Resource Pool – Types

Microsoft in the News

Microsoft Issues a Warning about its AI

Microsoft is investing heavily in AI. In fact, investment in AI was cited in their latest public filing as one of the main reasons its operating expenses have increased by 23% for the Intelligent Cloud unit in the past six months. That is an increase in spending of $1.1 billion!

But when presenting the report, Microsoft’s CEO, Satya Nadella, said that AI is a risky business and things can still go very wrong. Included in the filing were the following statements:

“Issues in the use of AI in our offerings may result in reputational harm or liability.”

“AI algorithms may be flawed. Datasets may be insufficient or contain biased information. Inappropriate or controversial data practices by Microsoft or others could impair the acceptance of AI solutions. … Some AI scenarios present ethical issues.”

Remember in 2016 when Microsoft had to shut down a Twitter chatbot after trolls taught it some colourful new words. The AI learned the words without learning the need to avoid those sexist and racist words.

Back in January I blogged about the potential for misuse of AI fueled facial recognition software. Lots of room for issues that could cause considerable embarrassment for Microsoft.

Things may get worse before they get better. Best to be ready, and try not to be too offended. It is all part of the learning process.

The quarterly report can be found here:

Resource Pool – Types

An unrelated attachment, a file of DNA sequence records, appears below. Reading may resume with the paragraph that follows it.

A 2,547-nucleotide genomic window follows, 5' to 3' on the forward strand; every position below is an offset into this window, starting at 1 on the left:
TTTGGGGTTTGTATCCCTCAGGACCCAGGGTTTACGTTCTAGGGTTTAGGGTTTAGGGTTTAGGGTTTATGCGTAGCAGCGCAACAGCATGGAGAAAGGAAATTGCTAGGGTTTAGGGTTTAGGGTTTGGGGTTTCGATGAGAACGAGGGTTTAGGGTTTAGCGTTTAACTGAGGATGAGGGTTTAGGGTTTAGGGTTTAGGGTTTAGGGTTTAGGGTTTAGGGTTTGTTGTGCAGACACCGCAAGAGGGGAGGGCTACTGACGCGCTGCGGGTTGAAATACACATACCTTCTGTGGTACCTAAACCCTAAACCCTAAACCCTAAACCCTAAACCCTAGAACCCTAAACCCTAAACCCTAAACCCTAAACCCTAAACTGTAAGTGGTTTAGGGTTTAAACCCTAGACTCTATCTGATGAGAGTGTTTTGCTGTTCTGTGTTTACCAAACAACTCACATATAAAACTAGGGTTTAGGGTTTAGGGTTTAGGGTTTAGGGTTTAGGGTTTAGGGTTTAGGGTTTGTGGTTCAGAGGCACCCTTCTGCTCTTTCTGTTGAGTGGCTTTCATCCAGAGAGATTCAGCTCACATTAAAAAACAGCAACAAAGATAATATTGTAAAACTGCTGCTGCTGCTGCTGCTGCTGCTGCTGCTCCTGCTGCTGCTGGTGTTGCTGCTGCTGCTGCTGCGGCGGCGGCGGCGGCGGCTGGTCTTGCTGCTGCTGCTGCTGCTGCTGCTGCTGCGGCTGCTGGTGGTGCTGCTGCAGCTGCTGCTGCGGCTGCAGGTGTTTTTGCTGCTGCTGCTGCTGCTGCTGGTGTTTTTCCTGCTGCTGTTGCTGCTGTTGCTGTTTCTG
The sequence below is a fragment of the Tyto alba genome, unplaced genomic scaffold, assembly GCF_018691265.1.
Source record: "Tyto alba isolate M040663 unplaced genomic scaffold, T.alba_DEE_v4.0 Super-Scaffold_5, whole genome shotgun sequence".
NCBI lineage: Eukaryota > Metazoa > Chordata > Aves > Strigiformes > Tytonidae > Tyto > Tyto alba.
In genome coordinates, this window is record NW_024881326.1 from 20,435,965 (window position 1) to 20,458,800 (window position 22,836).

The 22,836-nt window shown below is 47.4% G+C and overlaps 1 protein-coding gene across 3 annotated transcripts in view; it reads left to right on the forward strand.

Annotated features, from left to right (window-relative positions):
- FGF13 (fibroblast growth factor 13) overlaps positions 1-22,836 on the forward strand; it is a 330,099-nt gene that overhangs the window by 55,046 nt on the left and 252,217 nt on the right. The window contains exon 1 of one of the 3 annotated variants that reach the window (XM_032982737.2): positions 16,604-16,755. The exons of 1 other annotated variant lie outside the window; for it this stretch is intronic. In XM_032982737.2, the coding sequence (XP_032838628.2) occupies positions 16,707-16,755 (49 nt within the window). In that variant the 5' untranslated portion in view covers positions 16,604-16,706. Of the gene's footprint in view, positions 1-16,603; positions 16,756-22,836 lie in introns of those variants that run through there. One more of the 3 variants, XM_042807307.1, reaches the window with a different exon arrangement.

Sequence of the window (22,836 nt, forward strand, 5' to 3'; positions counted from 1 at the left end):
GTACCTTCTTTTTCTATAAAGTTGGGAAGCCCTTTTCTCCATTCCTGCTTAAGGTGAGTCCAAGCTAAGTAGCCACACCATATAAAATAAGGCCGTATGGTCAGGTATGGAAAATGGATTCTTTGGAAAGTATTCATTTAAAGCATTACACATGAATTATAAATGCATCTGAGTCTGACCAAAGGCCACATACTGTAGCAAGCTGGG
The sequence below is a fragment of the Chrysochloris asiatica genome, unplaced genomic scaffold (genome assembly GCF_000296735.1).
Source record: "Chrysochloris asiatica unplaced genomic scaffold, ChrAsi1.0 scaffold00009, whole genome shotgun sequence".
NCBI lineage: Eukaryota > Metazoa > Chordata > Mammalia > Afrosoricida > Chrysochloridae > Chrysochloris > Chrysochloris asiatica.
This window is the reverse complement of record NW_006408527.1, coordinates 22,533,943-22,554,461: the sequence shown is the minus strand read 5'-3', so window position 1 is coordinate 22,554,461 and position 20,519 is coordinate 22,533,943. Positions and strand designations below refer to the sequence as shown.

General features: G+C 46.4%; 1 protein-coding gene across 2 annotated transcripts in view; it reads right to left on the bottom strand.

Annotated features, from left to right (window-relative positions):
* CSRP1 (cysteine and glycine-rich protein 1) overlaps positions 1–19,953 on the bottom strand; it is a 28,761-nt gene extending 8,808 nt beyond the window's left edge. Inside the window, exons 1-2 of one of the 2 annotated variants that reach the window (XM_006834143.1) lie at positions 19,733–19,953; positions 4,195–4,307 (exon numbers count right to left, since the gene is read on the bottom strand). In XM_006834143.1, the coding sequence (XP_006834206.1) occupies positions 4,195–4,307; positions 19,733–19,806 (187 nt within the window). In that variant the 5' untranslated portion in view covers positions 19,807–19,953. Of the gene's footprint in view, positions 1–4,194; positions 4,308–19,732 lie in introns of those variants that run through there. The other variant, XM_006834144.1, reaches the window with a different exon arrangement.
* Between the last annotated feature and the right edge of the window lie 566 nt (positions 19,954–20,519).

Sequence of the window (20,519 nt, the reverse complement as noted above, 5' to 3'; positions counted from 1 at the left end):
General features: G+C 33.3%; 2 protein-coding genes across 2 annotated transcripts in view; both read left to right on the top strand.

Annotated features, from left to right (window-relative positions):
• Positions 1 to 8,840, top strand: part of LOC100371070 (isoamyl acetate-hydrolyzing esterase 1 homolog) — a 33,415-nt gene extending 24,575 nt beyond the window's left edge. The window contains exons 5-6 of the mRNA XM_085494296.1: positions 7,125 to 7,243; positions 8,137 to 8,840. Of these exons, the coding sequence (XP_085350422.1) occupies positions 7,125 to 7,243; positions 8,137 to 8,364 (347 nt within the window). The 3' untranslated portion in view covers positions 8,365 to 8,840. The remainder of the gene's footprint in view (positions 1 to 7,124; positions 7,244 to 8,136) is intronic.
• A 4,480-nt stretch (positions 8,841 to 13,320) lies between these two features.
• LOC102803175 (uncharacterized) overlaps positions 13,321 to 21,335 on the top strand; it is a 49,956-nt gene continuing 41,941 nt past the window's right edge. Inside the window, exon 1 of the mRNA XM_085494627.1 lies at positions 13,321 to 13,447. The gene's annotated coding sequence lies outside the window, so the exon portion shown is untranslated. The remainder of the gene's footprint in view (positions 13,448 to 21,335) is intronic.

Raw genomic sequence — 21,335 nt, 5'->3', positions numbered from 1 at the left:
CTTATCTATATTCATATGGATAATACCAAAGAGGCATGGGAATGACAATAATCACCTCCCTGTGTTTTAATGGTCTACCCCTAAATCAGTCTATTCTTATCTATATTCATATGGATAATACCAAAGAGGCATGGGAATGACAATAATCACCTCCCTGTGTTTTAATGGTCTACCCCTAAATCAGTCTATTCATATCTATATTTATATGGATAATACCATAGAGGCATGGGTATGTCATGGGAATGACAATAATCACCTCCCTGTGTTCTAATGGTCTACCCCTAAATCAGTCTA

So far in my previous blogs I have talked about resource pools and the various limits that SQL Server Resource Governor will allow you to place on them. In this blog I will talk about the three types of resource pools.

The Internal Resource Pool

The Internal Resource Pool cannot be altered or restricted and will only contain the Internal Group. It is responsible for providing the resources necessary for running SQL Server itself. All functions pertaining to the Internal Group will be shunted to this pool. The Internal Group functions are treated as critical for the proper functioning of SQL Server. Because these functions are treated as critical, it will draw on whatever resources it needs for proper functioning, even if that means impinging on the minimum limits set for other pools. The Internal Pool is also given priority over all other pools in its call for resources.

Although the Internal Pool takes up resources, these resources are not included in the calculation of percentages allocated from the total resources being governed.

The Default Resource Pool

SQL Server comes with a pre-defined Default Pool used for routine SQL Server operations, and starting with SQL Server 2016 (13.x), a second Default Resource Pool (the External Pool) for processes like executing R scripts.

The Default Pool cannot be created or dropped, but it can be governed.

The Default Pool is responsible for processing the Default Group, but you may, through the Classification Process, shunt certain routine sessions to other groups. You may also create additional groups that call on the Default Pool.

If a session comes in that does not fit any of the classifications you defined for the Classification Function, that session will be shunted to the Default Group. The Default Group cannot be removed from the Default Resource Pool.

The User Defined Resource Pool

SQL Server will support up to sixty-four User Defined Resource Pools. These are the pools that we have been discussing in my previous blogs. See Previous blogs for the additional detail on how to set these up.

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